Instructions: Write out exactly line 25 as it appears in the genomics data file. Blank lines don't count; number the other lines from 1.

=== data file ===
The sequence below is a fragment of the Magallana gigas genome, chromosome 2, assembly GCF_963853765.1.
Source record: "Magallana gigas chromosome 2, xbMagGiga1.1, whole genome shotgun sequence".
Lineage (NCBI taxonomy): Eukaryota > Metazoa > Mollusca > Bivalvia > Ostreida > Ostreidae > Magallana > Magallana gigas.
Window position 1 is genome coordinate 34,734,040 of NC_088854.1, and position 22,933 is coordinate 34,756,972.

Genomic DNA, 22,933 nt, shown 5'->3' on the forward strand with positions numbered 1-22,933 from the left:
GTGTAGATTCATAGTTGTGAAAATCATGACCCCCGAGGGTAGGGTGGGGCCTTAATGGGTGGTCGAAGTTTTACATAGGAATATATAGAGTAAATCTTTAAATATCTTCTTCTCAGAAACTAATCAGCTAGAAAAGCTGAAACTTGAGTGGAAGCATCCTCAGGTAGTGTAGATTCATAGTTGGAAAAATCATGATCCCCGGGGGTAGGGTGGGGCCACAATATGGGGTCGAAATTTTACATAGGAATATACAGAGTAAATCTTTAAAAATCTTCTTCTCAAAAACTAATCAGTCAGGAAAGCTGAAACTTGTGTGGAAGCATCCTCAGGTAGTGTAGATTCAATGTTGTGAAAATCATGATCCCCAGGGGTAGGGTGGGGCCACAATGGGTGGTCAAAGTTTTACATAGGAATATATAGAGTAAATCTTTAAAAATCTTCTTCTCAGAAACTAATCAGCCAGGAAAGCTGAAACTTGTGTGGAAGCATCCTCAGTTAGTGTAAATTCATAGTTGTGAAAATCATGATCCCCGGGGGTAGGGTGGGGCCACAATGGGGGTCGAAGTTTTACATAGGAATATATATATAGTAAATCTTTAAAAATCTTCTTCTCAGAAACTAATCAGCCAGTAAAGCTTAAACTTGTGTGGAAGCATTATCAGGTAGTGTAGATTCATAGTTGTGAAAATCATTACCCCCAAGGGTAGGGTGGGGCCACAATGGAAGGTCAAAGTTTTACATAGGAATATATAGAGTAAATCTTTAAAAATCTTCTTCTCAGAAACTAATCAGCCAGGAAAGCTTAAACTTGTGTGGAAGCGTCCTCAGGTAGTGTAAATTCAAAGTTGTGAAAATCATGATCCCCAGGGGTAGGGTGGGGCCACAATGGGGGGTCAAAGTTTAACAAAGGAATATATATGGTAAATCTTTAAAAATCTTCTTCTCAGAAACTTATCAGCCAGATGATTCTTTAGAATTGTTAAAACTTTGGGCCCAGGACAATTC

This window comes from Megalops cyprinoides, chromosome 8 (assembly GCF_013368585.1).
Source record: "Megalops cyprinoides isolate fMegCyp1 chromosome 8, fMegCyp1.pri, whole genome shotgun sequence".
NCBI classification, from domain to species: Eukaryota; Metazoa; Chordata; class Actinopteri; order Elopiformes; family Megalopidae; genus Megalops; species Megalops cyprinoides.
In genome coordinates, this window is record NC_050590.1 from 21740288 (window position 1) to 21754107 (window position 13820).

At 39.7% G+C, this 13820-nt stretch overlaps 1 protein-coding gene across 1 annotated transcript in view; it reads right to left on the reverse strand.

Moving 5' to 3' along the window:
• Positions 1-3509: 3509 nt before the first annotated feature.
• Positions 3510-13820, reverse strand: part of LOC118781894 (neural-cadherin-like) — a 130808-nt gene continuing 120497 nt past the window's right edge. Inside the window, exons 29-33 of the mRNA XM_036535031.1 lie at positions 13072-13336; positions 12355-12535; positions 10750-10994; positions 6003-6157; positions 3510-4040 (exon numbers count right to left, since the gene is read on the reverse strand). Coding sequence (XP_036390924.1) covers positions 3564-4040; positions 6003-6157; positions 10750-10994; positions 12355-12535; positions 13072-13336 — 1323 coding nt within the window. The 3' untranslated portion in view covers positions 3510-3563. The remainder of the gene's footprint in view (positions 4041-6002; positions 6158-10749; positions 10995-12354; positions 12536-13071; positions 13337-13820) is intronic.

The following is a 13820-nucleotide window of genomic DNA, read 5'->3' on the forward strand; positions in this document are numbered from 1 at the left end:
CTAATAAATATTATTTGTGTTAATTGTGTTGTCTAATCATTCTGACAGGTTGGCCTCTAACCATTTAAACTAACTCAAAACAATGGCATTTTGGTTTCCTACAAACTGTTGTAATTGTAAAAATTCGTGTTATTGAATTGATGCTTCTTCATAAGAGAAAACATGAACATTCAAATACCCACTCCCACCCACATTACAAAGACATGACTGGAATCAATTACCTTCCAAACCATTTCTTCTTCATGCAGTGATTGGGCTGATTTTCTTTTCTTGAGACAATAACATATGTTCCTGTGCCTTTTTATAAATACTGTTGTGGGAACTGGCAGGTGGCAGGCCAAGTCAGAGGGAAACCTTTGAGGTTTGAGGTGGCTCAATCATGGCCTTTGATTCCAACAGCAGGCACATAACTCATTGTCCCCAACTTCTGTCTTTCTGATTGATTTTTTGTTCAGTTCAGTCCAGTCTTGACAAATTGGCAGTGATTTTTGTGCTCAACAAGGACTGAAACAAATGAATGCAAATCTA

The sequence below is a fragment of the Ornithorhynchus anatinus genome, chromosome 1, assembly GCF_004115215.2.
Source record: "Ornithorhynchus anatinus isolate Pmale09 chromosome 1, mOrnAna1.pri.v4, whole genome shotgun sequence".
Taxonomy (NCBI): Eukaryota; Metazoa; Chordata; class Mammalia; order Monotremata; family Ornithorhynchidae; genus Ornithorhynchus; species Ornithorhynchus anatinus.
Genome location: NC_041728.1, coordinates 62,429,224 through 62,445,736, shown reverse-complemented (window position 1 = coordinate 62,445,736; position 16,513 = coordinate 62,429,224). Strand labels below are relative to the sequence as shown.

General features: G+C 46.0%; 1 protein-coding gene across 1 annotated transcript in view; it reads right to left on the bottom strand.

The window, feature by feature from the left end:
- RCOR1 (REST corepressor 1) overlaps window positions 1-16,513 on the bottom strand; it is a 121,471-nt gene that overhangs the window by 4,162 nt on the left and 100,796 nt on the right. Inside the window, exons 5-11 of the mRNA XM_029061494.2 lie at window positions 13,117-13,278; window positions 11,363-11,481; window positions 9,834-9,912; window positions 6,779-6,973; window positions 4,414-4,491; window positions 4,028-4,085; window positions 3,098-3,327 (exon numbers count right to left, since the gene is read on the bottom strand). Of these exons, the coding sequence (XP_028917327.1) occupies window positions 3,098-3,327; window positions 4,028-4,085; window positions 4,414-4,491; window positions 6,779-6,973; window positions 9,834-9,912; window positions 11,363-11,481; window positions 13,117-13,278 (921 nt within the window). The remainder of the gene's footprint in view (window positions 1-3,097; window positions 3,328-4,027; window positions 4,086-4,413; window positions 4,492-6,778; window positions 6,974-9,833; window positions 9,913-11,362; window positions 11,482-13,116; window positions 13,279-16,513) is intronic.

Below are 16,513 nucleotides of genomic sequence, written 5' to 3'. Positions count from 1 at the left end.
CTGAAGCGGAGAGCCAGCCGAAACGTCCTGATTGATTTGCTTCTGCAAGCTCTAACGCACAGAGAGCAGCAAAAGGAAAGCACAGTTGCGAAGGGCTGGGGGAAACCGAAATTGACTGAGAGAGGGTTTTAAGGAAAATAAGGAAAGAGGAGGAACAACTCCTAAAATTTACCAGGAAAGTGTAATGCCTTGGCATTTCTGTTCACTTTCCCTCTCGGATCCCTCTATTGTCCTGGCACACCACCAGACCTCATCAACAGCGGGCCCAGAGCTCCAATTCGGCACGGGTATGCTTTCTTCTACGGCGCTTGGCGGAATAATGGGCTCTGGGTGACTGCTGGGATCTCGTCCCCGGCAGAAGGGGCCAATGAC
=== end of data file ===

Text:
CTGAAGCGGAGAGCCAGCCGAAACGTCCTGATTGATTTGCTTCTGCAAGCTCTAACGCACAGAGAGCAGCAAAAGGAAAGCACAGTTGCGAAGGGCTGGGGGAAACCGAAATTGACTGAGAGAGGGTTTTAAGGAAAATAAGGAAAGAGGAGGAACAACTCCTAAAATTTACCAGGAAAGTGTAATGCCTTGGCATTTCTGTTCACTTTCCCTCTCGGATCCCTCTATTGTCCTGGCACACCACCAGACCTCATCAACAGCGGGCCCAGAGCTCCAATTCGGCACGGGTATGCTTTCTTCTACGGCGCTTGGCGGAATAATGGGCTCTGGGTGACTGCTGGGATCTCGTCCCCGGCAGAAGGGGCCAATGAC